Is Your Lifestyle, Fitness Training, and Movement Practice Evolutionary?
It isn’t politically correct to state that our modern society is overall physically degenerated, even when it is clearly so. Just look at the alarming health statistics, which are trending further away from health.
How has modern comfort become so incredibly stressful and ill-adapted to our evolutionary background? A society with increasing medical technology yet declining health is still a society that merely survives. Living healthily is not just a biological necessity or a simple individual option anymore. It is a personal and social duty.
“Before beginning a program of physical inactivity, see your doctor. Sedentary living is abnormal and dangerous to your health.” —Frank Forencich
Physical activity has well-documented health benefits, and actually any type of physical activity is better than complete physical idleness. But that is a backward statement. It should read, “Chronic physical idleness has well-documented health consequences.”
To temporarily alleviate, or even mask, physical and mental deficiency or suffering that has been caused by the mismatch between our ancestral and modern lifeways, we humans have invented a variety of coping mechanisms, and fitness training in its modern and most conventional forms is one of them. We are losing physical function not because we don’t know conditioning drills or corrective exercise, and not even because we don’t participate in sports, but because our lives lack the Natural Movement behavior we need.
The solution to the adverse health effects of poor lifestyle behaviors isn’t more medication and medical technology; it’s better behaviors, starting with, or at least including, how we move.
Although a truly natural approach to fitness comes from an evolutionary perspective, a true “evolutionary fitness” approach should involve practicing the full range of human movement skills that are evolutionarily natural. Evolution and biology should determine what you train, whereas observation, experimentation, and optionally science should determine how you train. Natural Movement is to fitness what organic and wild is to food.
But if getting people to move naturally was as simple as telling them to “go climb a tree” then millions would be at it already. Of course, the solution is not in a radical refusal of modern comforts and conveniences, in a “re-enactment” of the caveman lifestyle, or in a “primitive,” brutish way of exercising. The repackaging of a selection of so-called “functional,” conventional drills, even when wrapped with a trendy evolutionary rationale and primal-sounding name, is also irrelevant and gimmicky. Our evolutionary movement and physical potential is not an unevolved, outdated phenomenon that should stay stuck in the past. It’s still natural and relevant to us. Natural Movement has always been and will always be a timeless biological necessity. What we need is a well-thought-out, effective, systematic fitness method based on and involving the training of all evolutionarily natural movement aptitudes that also judiciously draws from exercise science to devise the most effective programs. Natural Movement is timeless, yet it has been ignored from modern fitness for way too long.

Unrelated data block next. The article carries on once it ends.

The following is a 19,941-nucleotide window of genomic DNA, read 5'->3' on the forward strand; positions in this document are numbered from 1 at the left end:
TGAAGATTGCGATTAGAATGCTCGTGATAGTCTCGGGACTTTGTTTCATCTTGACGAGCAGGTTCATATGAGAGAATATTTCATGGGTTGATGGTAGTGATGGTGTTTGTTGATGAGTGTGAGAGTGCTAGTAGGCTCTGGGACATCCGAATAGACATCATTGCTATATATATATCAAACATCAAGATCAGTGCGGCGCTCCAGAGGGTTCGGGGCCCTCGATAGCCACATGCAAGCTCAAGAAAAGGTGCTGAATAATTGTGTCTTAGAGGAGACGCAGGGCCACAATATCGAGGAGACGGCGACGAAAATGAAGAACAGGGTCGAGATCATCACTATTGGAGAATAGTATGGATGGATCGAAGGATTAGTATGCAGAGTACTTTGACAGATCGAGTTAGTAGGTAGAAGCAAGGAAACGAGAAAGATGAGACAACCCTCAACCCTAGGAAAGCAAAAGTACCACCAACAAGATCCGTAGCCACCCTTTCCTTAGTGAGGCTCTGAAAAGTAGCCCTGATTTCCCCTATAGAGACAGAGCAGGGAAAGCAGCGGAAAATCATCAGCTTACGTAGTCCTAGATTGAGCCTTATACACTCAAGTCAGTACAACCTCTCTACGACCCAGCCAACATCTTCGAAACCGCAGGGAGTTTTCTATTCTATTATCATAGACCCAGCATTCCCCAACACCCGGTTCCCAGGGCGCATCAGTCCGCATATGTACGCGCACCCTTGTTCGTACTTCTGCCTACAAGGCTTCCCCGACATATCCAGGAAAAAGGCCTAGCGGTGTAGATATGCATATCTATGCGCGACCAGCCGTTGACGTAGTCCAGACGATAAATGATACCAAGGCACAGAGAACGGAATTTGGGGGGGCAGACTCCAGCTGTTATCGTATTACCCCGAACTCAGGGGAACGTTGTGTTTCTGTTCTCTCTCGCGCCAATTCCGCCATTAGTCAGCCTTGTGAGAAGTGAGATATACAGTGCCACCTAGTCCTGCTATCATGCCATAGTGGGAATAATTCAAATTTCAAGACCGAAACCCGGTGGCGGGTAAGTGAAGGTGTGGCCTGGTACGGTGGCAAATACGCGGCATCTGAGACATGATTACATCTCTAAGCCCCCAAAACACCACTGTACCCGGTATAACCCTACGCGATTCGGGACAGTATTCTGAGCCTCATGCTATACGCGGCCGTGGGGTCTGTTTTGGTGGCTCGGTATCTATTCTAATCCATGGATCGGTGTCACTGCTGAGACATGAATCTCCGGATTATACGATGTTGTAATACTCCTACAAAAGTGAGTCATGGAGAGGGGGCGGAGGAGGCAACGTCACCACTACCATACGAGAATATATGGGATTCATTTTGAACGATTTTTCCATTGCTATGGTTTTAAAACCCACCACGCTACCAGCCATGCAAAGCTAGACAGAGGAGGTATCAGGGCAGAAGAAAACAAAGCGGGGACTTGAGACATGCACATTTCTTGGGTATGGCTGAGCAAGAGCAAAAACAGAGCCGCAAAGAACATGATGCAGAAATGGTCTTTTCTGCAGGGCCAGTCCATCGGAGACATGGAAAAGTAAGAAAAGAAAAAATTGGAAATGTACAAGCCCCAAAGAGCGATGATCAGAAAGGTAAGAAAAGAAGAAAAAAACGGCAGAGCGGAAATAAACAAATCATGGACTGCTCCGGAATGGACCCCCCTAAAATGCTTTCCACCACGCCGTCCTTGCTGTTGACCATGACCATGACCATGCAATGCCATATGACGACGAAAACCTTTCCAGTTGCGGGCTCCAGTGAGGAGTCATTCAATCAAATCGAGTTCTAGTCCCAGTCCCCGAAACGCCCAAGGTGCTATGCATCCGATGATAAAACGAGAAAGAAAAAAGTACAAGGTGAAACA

Passionate About Natural Movement
and Real World Fitness?
If you’d like to learn more and deepen your natural movement practice, consider attending the MovNat Level 1 Certification or a MovNat Workshop. We hold events all around the world. Or, find a MovNat Certified Trainer or Gym in your area. We also offer MovNat Online Coaching as an alternative to live instruction.
Most people know that they should be more physically active. Some even recognize the incredible value in a system like MovNat. But they struggle with actually implementing natural movement into their daily lives. That’s why we work closely with people from all walks of life to help them move better, get healthier and stronger, and discover their true potential with natural movement fitness. It’s also why we work extensively with health and fitness professionals who understand the value of this new paradigm and are eager to start implementing it with their clients.
So, if you’re ready to take your movement practice to the next level, this is your chance. Please join our community and check out an event near you soon.
Note: this article contains excerpts from Erwan Le Corre’s upcoming book, The Practice of Natural Movement.